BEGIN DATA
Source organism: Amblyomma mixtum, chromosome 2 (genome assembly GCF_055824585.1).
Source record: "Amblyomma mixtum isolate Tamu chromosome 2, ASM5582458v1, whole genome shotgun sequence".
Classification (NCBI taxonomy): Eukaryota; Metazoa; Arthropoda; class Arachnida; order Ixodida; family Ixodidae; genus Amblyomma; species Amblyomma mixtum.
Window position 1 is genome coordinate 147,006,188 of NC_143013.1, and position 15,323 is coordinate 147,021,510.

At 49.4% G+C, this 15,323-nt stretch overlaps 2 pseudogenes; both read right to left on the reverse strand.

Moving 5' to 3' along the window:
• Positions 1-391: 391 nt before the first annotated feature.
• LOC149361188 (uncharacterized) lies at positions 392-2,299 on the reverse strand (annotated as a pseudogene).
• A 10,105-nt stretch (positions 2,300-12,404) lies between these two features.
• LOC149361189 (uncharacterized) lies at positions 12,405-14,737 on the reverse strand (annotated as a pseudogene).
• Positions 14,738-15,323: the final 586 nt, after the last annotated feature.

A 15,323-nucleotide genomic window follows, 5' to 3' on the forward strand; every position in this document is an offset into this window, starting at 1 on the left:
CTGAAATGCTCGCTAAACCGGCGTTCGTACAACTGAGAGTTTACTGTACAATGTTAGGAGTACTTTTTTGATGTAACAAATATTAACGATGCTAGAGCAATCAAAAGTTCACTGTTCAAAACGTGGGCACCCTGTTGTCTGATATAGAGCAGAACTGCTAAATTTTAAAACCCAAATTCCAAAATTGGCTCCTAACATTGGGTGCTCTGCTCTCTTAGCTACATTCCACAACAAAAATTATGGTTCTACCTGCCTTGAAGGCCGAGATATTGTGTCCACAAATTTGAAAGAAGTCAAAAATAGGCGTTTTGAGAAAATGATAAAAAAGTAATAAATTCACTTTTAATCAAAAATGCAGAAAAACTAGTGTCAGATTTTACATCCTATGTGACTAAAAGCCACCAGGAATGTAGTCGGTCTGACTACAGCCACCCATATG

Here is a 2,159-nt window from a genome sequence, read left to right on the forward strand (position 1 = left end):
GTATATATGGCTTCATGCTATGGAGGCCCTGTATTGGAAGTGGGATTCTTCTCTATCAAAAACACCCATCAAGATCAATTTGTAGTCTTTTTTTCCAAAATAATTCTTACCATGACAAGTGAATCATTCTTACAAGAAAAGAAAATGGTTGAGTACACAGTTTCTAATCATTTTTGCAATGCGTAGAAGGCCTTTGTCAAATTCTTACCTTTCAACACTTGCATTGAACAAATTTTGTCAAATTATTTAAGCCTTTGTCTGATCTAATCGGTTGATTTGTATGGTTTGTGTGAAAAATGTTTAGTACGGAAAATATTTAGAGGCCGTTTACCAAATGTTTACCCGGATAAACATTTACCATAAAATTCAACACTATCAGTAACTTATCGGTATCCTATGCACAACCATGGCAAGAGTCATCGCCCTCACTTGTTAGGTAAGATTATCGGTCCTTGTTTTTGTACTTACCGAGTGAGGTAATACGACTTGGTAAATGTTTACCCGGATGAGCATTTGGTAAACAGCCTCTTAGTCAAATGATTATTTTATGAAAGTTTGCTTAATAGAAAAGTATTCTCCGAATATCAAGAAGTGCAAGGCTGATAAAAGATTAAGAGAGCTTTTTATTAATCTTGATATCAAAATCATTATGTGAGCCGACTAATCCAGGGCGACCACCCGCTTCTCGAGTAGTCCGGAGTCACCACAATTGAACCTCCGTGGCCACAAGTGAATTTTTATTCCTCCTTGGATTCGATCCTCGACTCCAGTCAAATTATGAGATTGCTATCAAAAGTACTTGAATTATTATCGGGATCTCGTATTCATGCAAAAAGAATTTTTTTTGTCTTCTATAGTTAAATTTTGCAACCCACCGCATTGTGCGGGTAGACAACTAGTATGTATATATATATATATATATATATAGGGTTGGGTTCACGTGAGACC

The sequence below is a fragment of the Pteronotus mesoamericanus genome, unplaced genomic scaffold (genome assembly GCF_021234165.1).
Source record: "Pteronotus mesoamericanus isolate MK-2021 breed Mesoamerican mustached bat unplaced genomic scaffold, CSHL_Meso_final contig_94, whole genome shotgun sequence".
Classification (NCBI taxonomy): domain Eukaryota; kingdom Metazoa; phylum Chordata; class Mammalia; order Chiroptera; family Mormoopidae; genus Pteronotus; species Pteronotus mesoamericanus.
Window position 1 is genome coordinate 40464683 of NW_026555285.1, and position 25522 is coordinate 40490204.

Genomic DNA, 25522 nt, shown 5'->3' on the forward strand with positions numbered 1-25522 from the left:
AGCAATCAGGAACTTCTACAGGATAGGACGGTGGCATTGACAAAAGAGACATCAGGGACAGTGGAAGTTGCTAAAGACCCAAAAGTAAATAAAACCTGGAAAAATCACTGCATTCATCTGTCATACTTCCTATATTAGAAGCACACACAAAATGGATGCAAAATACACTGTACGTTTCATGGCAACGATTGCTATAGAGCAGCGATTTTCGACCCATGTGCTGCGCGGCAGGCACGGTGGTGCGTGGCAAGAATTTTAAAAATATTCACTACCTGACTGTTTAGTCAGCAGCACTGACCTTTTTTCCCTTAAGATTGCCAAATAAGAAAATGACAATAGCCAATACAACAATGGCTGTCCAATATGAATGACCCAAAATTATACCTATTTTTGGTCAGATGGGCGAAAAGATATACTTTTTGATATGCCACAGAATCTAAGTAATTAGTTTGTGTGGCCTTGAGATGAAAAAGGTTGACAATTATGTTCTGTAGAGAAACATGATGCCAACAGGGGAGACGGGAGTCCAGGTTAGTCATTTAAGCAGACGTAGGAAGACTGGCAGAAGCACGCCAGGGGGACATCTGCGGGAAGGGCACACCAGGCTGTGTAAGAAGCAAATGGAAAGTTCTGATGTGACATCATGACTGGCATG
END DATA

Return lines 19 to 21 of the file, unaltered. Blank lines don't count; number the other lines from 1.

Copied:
Window position 1 is genome coordinate 40464683 of NW_026555285.1, and position 25522 is coordinate 40490204.

Genomic DNA, 25522 nt, shown 5'->3' on the forward strand with positions numbered 1-25522 from the left:
AGCAATCAGGAACTTCTACAGGATAGGACGGTGGCATTGACAAAAGAGACATCAGGGACAGTGGAAGTTGCTAAAGACCCAAAAGTAAATAAAACCTGGAAAAATCACTGCATTCATCTGTCATACTTCCTATATTAGAAGCACACACAAAATGGATGCAAAATACACTGTACGTTTCATGGCAACGATTGCTATAGAGCAGCGATTTTCGACCCATGTGCTGCGCGGCAGGCACGGTGGTGCGTGGCAAGAATTTTAAAAATATTCACTACCTGACTGTTTAGTCAGCAGCACTGACCTTTTTTCCCTTAAGATTGCCAAATAAGAAAATGACAATAGCCAATACAACAATGGCTGTCCAATATGAATGACCCAAAATTATACCTATTTTTGGTCAGATGGGCGAAAAGATATACTTTTTGATATGCCACAGAATCTAAGTAATTAGTTTGTGTGGCCTTGAGATGAAAAAGGTTGACAATTATGTTCTGTAGAGAAACATGATGCCAACAGGGGAGACGGGAGTCCAGGTTAGTCATTTAAGCAGACGTAGGAAGACTGGCAGAAGCACGCCAGGGGGACATCTGCGGGAAGGGCACACCAGGCTGTGTAAGAAGCAAATGGAAAGTTCTGATGTGACATCATGACTGGCATG